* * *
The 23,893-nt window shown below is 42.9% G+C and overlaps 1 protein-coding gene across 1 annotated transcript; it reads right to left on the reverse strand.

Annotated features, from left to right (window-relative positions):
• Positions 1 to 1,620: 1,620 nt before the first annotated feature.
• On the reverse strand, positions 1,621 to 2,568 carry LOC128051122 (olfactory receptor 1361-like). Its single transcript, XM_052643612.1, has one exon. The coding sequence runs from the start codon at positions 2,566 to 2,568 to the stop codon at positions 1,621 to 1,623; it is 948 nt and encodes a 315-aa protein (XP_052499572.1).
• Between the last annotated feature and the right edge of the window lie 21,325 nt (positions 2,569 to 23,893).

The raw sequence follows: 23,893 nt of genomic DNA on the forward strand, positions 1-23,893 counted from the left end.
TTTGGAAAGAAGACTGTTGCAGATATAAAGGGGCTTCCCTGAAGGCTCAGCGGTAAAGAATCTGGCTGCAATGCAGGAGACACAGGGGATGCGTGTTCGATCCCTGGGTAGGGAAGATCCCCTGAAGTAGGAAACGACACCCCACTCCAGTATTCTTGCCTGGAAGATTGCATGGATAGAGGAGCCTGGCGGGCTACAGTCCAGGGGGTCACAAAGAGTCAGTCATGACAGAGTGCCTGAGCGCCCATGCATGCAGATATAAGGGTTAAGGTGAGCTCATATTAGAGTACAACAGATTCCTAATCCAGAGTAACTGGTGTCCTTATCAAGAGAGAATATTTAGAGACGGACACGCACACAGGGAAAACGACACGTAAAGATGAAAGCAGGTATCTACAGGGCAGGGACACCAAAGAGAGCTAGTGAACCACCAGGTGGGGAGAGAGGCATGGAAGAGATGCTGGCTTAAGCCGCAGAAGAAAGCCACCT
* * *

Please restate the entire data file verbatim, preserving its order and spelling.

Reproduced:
The 23,893-nt window shown below is 42.9% G+C and overlaps 1 protein-coding gene across 1 annotated transcript; it reads right to left on the reverse strand.

Annotated features, from left to right (window-relative positions):
• Positions 1 to 1,620: 1,620 nt before the first annotated feature.
• On the reverse strand, positions 1,621 to 2,568 carry LOC128051122 (olfactory receptor 1361-like). Its single transcript, XM_052643612.1, has one exon. The coding sequence runs from the start codon at positions 2,566 to 2,568 to the stop codon at positions 1,621 to 1,623; it is 948 nt and encodes a 315-aa protein (XP_052499572.1).
• Between the last annotated feature and the right edge of the window lie 21,325 nt (positions 2,569 to 23,893).

The raw sequence follows: 23,893 nt of genomic DNA on the forward strand, positions 1-23,893 counted from the left end.
TTTGGAAAGAAGACTGTTGCAGATATAAAGGGGCTTCCCTGAAGGCTCAGCGGTAAAGAATCTGGCTGCAATGCAGGAGACACAGGGGATGCGTGTTCGATCCCTGGGTAGGGAAGATCCCCTGAAGTAGGAAACGACACCCCACTCCAGTATTCTTGCCTGGAAGATTGCATGGATAGAGGAGCCTGGCGGGCTACAGTCCAGGGGGTCACAAAGAGTCAGTCATGACAGAGTGCCTGAGCGCCCATGCATGCAGATATAAGGGTTAAGGTGAGCTCATATTAGAGTACAACAGATTCCTAATCCAGAGTAACTGGTGTCCTTATCAAGAGAGAATATTTAGAGACGGACACGCACACAGGGAAAACGACACGTAAAGATGAAAGCAGGTATCTACAGGGCAGGGACACCAAAGAGAGCTAGTGAACCACCAGGTGGGGAGAGAGGCATGGAAGAGATGCTGGCTTAAGCCGCAGAAGAAAGCCACCT